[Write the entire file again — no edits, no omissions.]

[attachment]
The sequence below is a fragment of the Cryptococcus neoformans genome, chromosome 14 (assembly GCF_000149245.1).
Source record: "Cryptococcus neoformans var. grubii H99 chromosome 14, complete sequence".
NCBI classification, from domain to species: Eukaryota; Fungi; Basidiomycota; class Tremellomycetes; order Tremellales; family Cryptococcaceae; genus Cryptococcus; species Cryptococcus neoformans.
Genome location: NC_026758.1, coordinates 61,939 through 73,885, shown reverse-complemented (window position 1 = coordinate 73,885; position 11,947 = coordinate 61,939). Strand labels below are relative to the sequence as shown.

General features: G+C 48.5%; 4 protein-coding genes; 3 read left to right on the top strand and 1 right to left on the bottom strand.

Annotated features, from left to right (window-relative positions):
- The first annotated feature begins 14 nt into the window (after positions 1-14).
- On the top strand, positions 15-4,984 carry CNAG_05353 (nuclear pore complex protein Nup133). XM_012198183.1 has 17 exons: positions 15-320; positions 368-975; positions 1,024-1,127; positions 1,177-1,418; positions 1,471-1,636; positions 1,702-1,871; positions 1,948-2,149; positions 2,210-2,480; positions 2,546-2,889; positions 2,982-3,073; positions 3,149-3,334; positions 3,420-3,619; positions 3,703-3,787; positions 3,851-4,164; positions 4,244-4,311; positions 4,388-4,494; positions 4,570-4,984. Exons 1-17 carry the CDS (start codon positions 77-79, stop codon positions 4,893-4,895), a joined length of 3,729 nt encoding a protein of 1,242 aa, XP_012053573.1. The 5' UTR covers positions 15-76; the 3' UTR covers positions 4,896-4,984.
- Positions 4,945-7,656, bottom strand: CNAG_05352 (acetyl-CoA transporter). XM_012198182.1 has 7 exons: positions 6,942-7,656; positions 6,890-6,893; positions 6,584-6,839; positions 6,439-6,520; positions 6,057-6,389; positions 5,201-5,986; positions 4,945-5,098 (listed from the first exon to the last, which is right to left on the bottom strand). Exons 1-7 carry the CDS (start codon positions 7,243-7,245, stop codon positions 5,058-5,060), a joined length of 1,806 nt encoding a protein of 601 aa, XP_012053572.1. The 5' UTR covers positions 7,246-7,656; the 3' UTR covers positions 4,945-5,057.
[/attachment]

The sequence below is a fragment of the Cryptococcus neoformans genome, chromosome 14 (assembly GCF_000149245.1).
Source record: "Cryptococcus neoformans var. grubii H99 chromosome 14, complete sequence".
NCBI classification, from domain to species: Eukaryota; Fungi; Basidiomycota; class Tremellomycetes; order Tremellales; family Cryptococcaceae; genus Cryptococcus; species Cryptococcus neoformans.
Genome location: NC_026758.1, coordinates 61,939 through 73,885, shown reverse-complemented (window position 1 = coordinate 73,885; position 11,947 = coordinate 61,939). Strand labels below are relative to the sequence as shown.

General features: G+C 48.5%; 4 protein-coding genes; 3 read left to right on the top strand and 1 right to left on the bottom strand.

Annotated features, from left to right (window-relative positions):
- The first annotated feature begins 14 nt into the window (after positions 1-14).
- On the top strand, positions 15-4,984 carry CNAG_05353 (nuclear pore complex protein Nup133). XM_012198183.1 has 17 exons: positions 15-320; positions 368-975; positions 1,024-1,127; positions 1,177-1,418; positions 1,471-1,636; positions 1,702-1,871; positions 1,948-2,149; positions 2,210-2,480; positions 2,546-2,889; positions 2,982-3,073; positions 3,149-3,334; positions 3,420-3,619; positions 3,703-3,787; positions 3,851-4,164; positions 4,244-4,311; positions 4,388-4,494; positions 4,570-4,984. Exons 1-17 carry the CDS (start codon positions 77-79, stop codon positions 4,893-4,895), a joined length of 3,729 nt encoding a protein of 1,242 aa, XP_012053573.1. The 5' UTR covers positions 15-76; the 3' UTR covers positions 4,896-4,984.
- Positions 4,945-7,656, bottom strand: CNAG_05352 (acetyl-CoA transporter). XM_012198182.1 has 7 exons: positions 6,942-7,656; positions 6,890-6,893; positions 6,584-6,839; positions 6,439-6,520; positions 6,057-6,389; positions 5,201-5,986; positions 4,945-5,098 (listed from the first exon to the last, which is right to left on the bottom strand). Exons 1-7 carry the CDS (start codon positions 7,243-7,245, stop codon positions 5,058-5,060), a joined length of 1,806 nt encoding a protein of 601 aa, XP_012053572.1. The 5' UTR covers positions 7,246-7,656; the 3' UTR covers positions 4,945-5,057.